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Construction and Analysis of an Integrated Regulatory Network Derived from High-Throughput Sequencing Data

  • Chao Cheng,

    Affiliations Department of Molecular Biophysics and Biochemistry, Yale University, New Haven, Connecticut, United States of America, Program in Computational Biology and Bioinformatics, Yale University, New Haven, Connecticut, United States of America

  • Koon-Kiu Yan,

    Affiliations Department of Molecular Biophysics and Biochemistry, Yale University, New Haven, Connecticut, United States of America, Program in Computational Biology and Bioinformatics, Yale University, New Haven, Connecticut, United States of America

  • Woochang Hwang,

    Affiliation Wilmer Institute, Johns Hopkins University School of Medicine, Baltimore, Maryland, United States of America

  • Jiang Qian,

    Affiliation Wilmer Institute, Johns Hopkins University School of Medicine, Baltimore, Maryland, United States of America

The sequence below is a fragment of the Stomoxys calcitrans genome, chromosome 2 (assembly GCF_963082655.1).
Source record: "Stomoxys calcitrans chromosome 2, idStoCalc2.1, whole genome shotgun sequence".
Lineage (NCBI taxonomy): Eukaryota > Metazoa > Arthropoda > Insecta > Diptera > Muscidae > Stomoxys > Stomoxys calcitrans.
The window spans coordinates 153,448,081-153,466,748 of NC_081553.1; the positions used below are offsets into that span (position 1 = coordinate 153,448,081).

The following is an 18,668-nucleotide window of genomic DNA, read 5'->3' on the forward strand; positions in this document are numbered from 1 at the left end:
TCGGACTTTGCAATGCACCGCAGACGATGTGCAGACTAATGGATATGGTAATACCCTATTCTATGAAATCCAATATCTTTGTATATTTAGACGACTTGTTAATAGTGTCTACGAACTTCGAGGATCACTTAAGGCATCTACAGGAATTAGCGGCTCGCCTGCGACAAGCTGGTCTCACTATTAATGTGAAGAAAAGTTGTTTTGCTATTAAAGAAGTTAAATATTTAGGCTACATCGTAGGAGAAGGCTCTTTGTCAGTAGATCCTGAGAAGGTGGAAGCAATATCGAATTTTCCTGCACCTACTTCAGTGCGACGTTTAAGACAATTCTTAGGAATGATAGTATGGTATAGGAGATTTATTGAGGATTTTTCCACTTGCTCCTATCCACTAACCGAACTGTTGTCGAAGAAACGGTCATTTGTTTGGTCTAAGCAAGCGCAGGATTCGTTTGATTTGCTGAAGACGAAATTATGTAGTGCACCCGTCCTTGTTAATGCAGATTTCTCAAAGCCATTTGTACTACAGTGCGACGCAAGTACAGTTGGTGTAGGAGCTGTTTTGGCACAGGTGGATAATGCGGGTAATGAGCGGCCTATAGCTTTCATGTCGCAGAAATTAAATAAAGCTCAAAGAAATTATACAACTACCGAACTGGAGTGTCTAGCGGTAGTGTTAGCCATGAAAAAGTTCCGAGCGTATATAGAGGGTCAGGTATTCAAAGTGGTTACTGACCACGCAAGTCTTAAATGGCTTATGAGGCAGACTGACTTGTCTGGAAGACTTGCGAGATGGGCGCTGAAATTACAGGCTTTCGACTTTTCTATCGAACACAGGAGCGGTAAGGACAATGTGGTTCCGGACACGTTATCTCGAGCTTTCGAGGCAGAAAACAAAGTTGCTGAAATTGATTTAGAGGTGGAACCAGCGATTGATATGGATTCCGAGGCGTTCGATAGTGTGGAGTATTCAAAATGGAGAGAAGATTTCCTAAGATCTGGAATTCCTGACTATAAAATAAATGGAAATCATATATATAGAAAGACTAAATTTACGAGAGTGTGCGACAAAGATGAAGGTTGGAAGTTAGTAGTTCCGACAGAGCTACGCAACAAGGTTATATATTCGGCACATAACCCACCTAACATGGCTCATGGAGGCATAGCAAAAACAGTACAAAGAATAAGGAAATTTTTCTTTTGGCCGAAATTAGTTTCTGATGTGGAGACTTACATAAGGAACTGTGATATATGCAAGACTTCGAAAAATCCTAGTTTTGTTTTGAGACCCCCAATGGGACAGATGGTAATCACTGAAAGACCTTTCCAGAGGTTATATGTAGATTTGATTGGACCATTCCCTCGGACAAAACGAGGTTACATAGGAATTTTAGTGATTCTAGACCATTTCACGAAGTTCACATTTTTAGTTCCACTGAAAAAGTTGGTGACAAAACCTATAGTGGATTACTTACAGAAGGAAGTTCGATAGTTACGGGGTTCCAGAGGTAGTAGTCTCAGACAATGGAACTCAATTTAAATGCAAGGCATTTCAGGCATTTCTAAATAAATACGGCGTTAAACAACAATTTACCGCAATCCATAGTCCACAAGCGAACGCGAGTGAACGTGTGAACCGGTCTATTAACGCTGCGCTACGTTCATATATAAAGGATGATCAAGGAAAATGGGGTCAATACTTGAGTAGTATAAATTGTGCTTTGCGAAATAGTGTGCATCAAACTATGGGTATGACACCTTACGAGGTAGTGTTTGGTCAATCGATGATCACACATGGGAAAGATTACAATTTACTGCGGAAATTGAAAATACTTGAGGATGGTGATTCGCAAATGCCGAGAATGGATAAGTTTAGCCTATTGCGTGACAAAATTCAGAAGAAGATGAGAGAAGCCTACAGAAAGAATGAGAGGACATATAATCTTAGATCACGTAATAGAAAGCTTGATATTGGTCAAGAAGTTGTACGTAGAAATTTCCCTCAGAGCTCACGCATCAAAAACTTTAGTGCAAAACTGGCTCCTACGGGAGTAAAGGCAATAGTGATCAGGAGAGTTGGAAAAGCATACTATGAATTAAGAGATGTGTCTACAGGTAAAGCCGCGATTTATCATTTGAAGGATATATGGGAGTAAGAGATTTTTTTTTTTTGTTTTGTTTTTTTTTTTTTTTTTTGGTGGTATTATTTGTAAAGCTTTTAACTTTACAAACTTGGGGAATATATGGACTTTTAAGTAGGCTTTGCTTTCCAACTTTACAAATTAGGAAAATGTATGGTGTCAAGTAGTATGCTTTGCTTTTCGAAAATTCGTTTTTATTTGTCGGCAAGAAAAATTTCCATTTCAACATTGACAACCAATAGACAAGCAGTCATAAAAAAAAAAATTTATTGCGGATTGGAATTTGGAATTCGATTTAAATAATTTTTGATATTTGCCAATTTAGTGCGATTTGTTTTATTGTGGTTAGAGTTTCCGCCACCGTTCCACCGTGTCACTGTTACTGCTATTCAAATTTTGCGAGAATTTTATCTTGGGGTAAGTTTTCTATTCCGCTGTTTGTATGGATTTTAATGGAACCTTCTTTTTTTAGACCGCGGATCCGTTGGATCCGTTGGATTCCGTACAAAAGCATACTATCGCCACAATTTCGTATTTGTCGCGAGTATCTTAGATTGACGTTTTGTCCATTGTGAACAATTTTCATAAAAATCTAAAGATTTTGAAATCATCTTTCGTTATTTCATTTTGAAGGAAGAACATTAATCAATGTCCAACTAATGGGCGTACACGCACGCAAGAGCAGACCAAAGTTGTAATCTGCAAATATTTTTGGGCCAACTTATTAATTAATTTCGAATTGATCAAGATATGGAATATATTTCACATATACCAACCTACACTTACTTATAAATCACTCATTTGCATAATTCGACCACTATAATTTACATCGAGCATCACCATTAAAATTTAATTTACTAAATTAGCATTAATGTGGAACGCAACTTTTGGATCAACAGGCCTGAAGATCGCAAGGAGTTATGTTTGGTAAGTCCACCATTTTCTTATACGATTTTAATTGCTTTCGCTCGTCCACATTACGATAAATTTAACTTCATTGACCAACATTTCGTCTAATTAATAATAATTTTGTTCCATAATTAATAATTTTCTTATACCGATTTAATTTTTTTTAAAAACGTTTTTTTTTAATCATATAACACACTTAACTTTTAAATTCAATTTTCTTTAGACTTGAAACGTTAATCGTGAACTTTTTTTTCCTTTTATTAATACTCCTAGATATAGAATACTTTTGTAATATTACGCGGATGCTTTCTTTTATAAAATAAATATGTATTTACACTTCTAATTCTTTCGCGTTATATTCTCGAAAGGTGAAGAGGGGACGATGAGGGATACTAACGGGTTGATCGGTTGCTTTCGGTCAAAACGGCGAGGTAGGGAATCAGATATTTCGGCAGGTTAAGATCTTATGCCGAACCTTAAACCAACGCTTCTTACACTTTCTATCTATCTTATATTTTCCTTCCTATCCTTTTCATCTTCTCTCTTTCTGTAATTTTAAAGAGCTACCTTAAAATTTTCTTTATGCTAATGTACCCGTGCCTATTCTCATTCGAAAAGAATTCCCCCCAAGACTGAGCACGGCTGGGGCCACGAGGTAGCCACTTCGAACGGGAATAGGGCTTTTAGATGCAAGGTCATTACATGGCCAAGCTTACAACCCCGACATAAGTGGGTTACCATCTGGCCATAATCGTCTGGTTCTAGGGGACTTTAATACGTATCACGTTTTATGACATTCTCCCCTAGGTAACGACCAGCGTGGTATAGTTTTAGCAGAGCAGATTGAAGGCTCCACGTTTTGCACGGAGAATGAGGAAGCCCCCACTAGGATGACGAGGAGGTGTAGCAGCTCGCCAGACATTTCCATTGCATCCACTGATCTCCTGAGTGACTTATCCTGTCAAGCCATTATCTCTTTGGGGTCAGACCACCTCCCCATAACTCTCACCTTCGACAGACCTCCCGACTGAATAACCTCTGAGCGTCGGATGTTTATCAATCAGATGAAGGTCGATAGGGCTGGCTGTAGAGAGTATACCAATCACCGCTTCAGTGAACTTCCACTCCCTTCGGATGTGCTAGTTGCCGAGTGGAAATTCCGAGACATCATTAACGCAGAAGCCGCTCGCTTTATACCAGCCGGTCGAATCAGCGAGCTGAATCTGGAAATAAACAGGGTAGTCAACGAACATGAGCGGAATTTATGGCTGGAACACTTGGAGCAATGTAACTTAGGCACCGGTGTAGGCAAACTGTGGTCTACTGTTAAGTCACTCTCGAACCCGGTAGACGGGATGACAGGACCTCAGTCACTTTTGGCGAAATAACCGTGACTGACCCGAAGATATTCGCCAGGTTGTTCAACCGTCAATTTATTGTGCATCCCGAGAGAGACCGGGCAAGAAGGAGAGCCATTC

• Nitin Bhardwaj,

    Affiliations Department of Molecular Biophysics and Biochemistry, Yale University, New Haven, Connecticut, United States of America, Program in Computational Biology and Bioinformatics, Yale University, New Haven, Connecticut, United States of America

  • Joel Rozowsky,

    Affiliations Department of Molecular Biophysics and Biochemistry, Yale University, New Haven, Connecticut, United States of America, Program in Computational Biology and Bioinformatics, Yale University, New Haven, Connecticut, United States of America

  • Zhi John Lu,

    Affiliations Department of Molecular Biophysics and Biochemistry, Yale University, New Haven, Connecticut, United States of America, Program in Computational Biology and Bioinformatics, Yale University, New Haven, Connecticut, United States of America

  • Wei Niu,

    Affiliation Department of Genetics, Yale University, New Haven, Connecticut, United States of America

  • Pedro Alves,

    Affiliation Program in Computational Biology and Bioinformatics, Yale University, New Haven, Connecticut, United States of America

  • Masaomi Kato,

    Affiliation Department of Molecular Cellular Developmental Biology, Yale University, New Haven, Connecticut, United States of America